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On 4-May-06, at 3:33 AM, soo wrote:
I wonder why a new data type such as keyword object is necessary to implement named optional parameters. Aren't simple symbols enough to use as keywords?
I think it is important for the named parameter markers to be easily distinguished from normal parameters, both for the humans reading the code and the compiler and interpreter. Compare
(buy 'apple 'day 'low 'price 71.89 'qty 1000) and (buy 'apple 'day 'low price: 71.89 qty: 1000)In the second case, using SRFI 88 keywords, the reader gets a visual clue that ``apple'', ``day'' and ``low'' are certainly not named parameters, and ``price:'' and ``qty:'' are probably named parameters. Note that there is uncertainty on the nature of the last four parameters but not on the first three. In the first case, which uses plain symbols as named parameter markers, many different combinations are possible.
So it is important for humans reading the code that the named parameter markers are visually different from other parameters: they contain a colon at the end and are self-evaluating.
Keyword objects could be viewed as a distinct type as specified in SRFI 88. They could also be viewed as a subtype of symbols, i.e.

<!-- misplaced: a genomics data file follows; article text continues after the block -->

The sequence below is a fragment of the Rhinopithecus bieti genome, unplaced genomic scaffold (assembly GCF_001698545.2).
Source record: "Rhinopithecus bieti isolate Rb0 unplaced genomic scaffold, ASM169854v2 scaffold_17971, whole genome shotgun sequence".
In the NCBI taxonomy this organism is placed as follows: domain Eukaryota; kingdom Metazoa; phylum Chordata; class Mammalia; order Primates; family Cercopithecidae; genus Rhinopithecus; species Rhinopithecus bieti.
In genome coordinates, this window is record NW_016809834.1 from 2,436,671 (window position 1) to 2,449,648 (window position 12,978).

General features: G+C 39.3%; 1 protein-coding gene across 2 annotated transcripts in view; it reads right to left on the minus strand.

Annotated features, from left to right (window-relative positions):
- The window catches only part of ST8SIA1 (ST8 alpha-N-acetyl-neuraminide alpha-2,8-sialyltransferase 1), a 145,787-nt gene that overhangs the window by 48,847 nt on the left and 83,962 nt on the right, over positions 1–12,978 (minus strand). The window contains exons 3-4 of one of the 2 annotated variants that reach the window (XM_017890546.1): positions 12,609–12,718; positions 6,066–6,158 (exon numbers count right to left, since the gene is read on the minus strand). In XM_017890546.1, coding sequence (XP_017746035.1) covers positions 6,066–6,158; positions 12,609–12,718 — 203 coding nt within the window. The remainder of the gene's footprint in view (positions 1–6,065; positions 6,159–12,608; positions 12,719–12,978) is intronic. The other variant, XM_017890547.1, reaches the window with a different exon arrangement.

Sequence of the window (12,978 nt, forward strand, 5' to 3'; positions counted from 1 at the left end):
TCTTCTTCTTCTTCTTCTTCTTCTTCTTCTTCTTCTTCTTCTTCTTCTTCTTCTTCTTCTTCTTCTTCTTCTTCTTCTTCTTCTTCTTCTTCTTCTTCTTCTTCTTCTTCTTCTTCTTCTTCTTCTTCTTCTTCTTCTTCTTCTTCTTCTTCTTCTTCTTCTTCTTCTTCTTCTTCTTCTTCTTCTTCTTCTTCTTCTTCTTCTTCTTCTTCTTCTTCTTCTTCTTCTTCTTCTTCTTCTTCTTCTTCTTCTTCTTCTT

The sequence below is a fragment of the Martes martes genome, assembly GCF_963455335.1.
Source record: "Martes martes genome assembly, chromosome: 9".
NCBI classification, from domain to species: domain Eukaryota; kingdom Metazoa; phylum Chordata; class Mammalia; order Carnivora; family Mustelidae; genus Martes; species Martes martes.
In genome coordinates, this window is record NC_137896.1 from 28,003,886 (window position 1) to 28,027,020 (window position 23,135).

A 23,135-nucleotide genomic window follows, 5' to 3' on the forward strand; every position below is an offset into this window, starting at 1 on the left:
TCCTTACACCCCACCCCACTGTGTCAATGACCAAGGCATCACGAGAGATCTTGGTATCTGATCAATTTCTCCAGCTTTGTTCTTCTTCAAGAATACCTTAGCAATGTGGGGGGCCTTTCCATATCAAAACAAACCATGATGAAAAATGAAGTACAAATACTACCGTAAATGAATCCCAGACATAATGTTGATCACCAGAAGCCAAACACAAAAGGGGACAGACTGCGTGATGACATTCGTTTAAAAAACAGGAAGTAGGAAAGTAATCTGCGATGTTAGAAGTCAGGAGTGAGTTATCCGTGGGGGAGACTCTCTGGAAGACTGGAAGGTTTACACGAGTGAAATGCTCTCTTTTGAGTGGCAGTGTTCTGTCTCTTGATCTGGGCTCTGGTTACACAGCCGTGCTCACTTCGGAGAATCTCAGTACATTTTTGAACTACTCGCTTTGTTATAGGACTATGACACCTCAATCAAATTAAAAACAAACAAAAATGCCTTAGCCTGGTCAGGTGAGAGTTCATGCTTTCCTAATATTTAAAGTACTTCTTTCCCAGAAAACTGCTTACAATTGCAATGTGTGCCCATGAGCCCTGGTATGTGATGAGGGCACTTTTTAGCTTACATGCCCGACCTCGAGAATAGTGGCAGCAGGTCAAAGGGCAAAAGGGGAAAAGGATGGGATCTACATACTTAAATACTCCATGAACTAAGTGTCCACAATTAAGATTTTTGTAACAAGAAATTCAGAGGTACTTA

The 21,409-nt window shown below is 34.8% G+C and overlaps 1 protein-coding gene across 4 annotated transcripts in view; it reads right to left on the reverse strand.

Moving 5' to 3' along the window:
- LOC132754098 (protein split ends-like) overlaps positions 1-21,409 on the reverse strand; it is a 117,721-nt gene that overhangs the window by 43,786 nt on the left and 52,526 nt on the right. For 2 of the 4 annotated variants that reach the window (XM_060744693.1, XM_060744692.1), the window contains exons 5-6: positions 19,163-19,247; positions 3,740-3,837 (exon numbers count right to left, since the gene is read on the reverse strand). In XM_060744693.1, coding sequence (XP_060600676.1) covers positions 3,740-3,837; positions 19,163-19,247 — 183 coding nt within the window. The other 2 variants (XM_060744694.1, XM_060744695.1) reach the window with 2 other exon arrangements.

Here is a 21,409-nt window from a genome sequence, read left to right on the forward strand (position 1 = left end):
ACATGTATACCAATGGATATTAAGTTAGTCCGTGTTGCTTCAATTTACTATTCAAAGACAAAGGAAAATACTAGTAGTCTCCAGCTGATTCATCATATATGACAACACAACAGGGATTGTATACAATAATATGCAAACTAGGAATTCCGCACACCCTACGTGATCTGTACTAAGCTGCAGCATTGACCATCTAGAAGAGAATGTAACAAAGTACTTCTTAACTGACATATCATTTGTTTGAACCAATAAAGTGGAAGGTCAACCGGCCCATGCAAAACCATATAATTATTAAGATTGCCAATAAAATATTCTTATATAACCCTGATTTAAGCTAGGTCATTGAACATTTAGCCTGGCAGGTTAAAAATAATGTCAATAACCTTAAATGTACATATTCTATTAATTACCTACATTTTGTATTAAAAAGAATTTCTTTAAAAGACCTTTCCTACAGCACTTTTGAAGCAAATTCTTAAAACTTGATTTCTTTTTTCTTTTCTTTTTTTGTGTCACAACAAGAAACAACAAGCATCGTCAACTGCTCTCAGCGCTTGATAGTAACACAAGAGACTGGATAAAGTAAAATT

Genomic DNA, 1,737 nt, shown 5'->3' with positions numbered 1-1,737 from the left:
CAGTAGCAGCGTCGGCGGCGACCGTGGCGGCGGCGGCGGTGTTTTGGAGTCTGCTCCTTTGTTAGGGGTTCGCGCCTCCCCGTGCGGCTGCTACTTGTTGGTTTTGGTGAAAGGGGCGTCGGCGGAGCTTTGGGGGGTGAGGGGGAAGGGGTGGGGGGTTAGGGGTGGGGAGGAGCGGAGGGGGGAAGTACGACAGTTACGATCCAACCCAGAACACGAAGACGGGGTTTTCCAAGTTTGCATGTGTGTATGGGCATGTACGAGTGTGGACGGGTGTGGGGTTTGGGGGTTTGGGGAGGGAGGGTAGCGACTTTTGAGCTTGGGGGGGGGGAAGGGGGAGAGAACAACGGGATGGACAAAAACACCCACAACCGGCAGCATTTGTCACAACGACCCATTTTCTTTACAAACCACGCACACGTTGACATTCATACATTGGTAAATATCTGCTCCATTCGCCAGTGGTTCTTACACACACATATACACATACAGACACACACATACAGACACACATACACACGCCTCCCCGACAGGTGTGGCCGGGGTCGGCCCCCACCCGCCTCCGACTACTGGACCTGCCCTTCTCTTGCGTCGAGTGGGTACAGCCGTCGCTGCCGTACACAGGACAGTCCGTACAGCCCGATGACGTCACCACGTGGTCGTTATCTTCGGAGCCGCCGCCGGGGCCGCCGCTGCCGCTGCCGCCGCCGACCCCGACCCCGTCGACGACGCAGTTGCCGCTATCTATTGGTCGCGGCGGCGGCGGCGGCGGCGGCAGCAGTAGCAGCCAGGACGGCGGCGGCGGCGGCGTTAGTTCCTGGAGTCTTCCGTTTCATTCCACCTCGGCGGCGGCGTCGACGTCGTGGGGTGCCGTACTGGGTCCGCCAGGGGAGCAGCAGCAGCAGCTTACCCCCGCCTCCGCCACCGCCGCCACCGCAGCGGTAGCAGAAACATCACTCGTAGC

(define (keyword? obj) (and (symbol? obj) (let ((s (symbol->string obj))) (and (> (string-length s) 1) (char=? #\: (string-ref s (- (string-length s) 1)))))))But the ``keyword as subtype of symbol'' view has problems because it does not clearly distinguish keywords and symbols. When is the object ``foo:'' supposed to be treated as a keyword and when should it be treated as a symbol? The human readers of the code, the compiler, the interpreter, the syntax transformers (macros) must all ask this question and their answers may be inconsistent (treating it as a symbol in some cases and sometimes as a keyword). This will make code understanding more difficult than if keywords are a distinct type.
Here's a simple example. Say you write a macro ``defstruct'' to define records which generates the accessor function names automatically by joining the name of the record type and the name of the field. Then consider the definition
(defstruct foo bar baz:)This will define, among other things, a function for accessing field ``baz:'' which is bound to the variable ``foo-baz:''. But when you call it like this
(foo-baz: (make-foo 111 222))is the compiler supposed to treat ``foo-baz:'' as a self evaluating keyword or as a variable? You could say that the bug is in the definition of the macro ``defstruct'' which was not coded to refuse keywords as field names. Bugs like this may go undetected for a long time to the point of becoming a feature of the macro when the author/ maintainer of the code has vanished. Errors like this are a consequence of not making a clean distinction between symbols and keywords. The situation is very similar for other Scheme objects. Why does Scheme distinguish symbols, characters and strings, why does it distinguish the empty list and #f, etc.?